In general, our results show that children with CAH experience few negative CAH related effects and that they participate well in several areas such as school and leisure time. Adolescents are confident about the management of their condition and their participation in daily life. Parents do not seem to be exceptionally protective of their children and are capable of leaving the care of their child to others.

Depending on the tools used mixed results are found but previous studies in Norway [13, 14], Germany [15, 16] and the United Kingdom [8, 17] have shown impaired quality of life in adult patients with Addison's disease and CAH. Particularly, reduced energy, vitality and general health perception were reported. The parents of children with CAH in our population, however, did not report any of these problems. Instead, most parents indicated they were satisfied with the general health of their child with CAH. Comorbidity was present in most adult CAH patients studied by Erichsen [13]. In contrast, in our population comorbidity was scarce. That may explain the absence of impaired quality of life in our group children. Recently, Arlt et al. described the health status of adult CAH patients in the United Kingdom [8] and showed that a minority of adult CAH patients in the United Kingdom are under endocrine specialist care and that androgen levels are often poorly controlled whereas children with CAH are managed using established guidelines. This may be another important factor in explaining the higher quality of life in children compared to adults. Our results show some discrepancy between the answers of parents of adolescents and adolescents themselves with regard to medication intake. 17% of adolescents indicate not to use any CAH related medication compared to only 6% indicated by their parents. This may be explained by the assumption that parents may not be aware of the fact that their child has stopped taking medication.

Our results show that as children grow older, parents become less afraid of an adrenal crisis. This is probably because parents get more familiar with the disease. When children grow older, the responsibility for the management shifts from parent to child, as is the case in all chronic conditions and healthy children. This transfer of responsibility and control is often difficult for parents as their role in managing the disease decreases [18]. We found that the increasing importance of self-management seems to pose few problems for children with CAH since they are partly capable of self-management already at a young age. However, measures to prevent adrenal crisis can be improved. Although CAH patients have to carry a card or SOS bracelet that indicates the use of glucocorticoids in case an emergency occurs, our results show that many children don't do so It is important to stress the necessity of such preventive measures.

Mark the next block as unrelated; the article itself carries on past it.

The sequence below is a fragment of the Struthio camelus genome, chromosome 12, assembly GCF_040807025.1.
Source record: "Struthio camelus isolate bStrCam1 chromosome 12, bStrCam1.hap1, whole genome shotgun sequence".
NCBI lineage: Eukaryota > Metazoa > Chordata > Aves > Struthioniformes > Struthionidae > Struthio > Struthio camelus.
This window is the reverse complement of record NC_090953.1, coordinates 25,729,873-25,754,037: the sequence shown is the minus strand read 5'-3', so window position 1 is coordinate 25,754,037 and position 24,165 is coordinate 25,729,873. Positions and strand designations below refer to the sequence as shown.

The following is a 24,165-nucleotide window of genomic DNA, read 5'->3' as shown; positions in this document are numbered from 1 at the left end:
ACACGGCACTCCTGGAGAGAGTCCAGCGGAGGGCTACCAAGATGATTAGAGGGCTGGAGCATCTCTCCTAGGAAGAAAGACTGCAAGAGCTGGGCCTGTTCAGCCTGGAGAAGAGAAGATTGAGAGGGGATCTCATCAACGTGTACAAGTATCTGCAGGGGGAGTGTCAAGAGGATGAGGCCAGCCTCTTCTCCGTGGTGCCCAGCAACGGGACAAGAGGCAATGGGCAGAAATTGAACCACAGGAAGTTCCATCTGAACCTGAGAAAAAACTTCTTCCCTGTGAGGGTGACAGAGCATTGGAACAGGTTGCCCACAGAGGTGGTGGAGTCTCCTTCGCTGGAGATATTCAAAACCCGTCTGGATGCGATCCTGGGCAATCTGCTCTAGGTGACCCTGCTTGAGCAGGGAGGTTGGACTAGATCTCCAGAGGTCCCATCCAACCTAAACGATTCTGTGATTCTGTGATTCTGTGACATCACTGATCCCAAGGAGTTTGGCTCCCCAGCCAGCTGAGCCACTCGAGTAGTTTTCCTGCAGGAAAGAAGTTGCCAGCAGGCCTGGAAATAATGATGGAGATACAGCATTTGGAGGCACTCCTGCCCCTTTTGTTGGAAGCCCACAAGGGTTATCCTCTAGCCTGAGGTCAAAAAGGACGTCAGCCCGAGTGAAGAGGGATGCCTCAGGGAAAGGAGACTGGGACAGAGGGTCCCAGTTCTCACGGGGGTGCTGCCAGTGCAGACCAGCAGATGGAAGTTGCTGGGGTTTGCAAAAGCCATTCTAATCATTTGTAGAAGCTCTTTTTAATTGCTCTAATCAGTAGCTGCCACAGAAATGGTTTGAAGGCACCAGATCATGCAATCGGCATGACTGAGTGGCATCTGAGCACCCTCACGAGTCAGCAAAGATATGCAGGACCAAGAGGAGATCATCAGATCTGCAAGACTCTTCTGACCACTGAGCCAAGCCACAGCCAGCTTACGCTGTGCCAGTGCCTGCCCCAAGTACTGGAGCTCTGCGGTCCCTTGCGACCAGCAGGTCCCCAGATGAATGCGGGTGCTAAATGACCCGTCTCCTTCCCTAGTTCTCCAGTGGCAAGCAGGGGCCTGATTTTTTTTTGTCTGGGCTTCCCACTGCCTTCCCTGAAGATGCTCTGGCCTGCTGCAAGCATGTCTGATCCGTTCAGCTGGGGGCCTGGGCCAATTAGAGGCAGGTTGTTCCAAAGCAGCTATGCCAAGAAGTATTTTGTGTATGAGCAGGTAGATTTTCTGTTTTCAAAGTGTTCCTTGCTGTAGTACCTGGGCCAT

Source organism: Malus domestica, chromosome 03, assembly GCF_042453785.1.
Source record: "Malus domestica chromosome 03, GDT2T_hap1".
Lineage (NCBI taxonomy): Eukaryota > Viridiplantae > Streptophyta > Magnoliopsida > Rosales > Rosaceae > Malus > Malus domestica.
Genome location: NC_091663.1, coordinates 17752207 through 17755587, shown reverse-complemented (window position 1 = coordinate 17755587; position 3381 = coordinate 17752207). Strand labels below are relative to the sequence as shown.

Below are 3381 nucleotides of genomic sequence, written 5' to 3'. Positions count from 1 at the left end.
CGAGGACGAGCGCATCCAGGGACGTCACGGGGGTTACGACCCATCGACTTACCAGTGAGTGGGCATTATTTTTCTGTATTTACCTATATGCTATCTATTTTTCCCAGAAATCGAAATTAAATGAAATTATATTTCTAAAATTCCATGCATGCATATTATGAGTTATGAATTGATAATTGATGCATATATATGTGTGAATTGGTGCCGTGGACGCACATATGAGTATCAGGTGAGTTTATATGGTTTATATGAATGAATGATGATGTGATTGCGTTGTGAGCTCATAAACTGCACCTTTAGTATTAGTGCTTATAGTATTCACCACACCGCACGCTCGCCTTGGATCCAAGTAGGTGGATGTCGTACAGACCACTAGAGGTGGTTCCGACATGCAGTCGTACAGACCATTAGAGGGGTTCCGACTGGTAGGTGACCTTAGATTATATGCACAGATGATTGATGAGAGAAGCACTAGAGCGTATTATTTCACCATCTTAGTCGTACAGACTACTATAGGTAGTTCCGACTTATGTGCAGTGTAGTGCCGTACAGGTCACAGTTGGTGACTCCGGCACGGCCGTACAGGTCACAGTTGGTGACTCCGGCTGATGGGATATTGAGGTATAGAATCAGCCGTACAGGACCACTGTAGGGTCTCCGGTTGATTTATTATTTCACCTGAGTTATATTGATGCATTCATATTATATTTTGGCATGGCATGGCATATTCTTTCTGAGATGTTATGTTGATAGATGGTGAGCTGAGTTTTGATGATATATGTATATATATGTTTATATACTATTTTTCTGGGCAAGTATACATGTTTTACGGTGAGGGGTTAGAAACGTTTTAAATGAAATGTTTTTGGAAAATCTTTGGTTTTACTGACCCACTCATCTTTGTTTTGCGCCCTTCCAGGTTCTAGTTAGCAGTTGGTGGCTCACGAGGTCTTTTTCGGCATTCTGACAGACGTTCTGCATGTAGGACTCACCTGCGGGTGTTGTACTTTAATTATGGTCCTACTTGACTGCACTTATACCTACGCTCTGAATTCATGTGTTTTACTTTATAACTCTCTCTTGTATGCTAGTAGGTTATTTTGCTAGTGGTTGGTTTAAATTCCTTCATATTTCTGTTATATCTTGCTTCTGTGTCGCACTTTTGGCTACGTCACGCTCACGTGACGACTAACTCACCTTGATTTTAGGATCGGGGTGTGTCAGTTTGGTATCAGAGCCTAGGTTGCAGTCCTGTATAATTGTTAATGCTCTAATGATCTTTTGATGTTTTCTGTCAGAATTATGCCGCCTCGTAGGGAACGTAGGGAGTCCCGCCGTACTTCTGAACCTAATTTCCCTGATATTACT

A limitation of our study is a lack of a reference group of healthy children for all variables. Furthermore, we used questionnaires adapted from a previous Dutch study [16] that hinders comparisons to other studies.

Because group sizes were relatively small detailed statistical models could not be used.


In conclusion, our study shows that quality of life is not reduced in children with CAH and their parents. The children do experience several daily health related problems but these do not hamper them in their daily activities and participation in society. Parents themselves do not experience a lot of fear about the occurrence of an adrenal crisis and feel that they can influence the condition of their child. However, measures for prevention of adrenal crisis could be improved.


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The authors wish to thank the Dutch Society for Addison and Cushing patients (NVACP), especially Alida Noordzij, Esther Groenhuijzen and Martijn van der Lee, the specialists and hospitals and all parents of children with CAH for their cooperation in this study. This study was made possible through financial support from the Dutch patient group for Addison, Cushing and CAH patients (NVACP) and fonds Nuts/Ohra.

Author information

Correspondence to Therese A Wiegers.

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Competing interests

There are no potential conflicts of interest with respect to financial or personal relationships.

Authors' contributions

SS and TW designed the questionnaires and conducted the study. SS drafted the manuscript and performed the statistical analysis. TW helped to draft the manuscript. HC and BO participated in the design of the questionnaires, participation of patients and revised the manuscript. All authors read and approved the final manuscript.

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About this article


  • CAH
  • children
  • quality of life
  • social functioning
  • burden of disease
  • self-management
  • participation
  • Netherlands
  • parents
  • comorbidity
  • preventive measures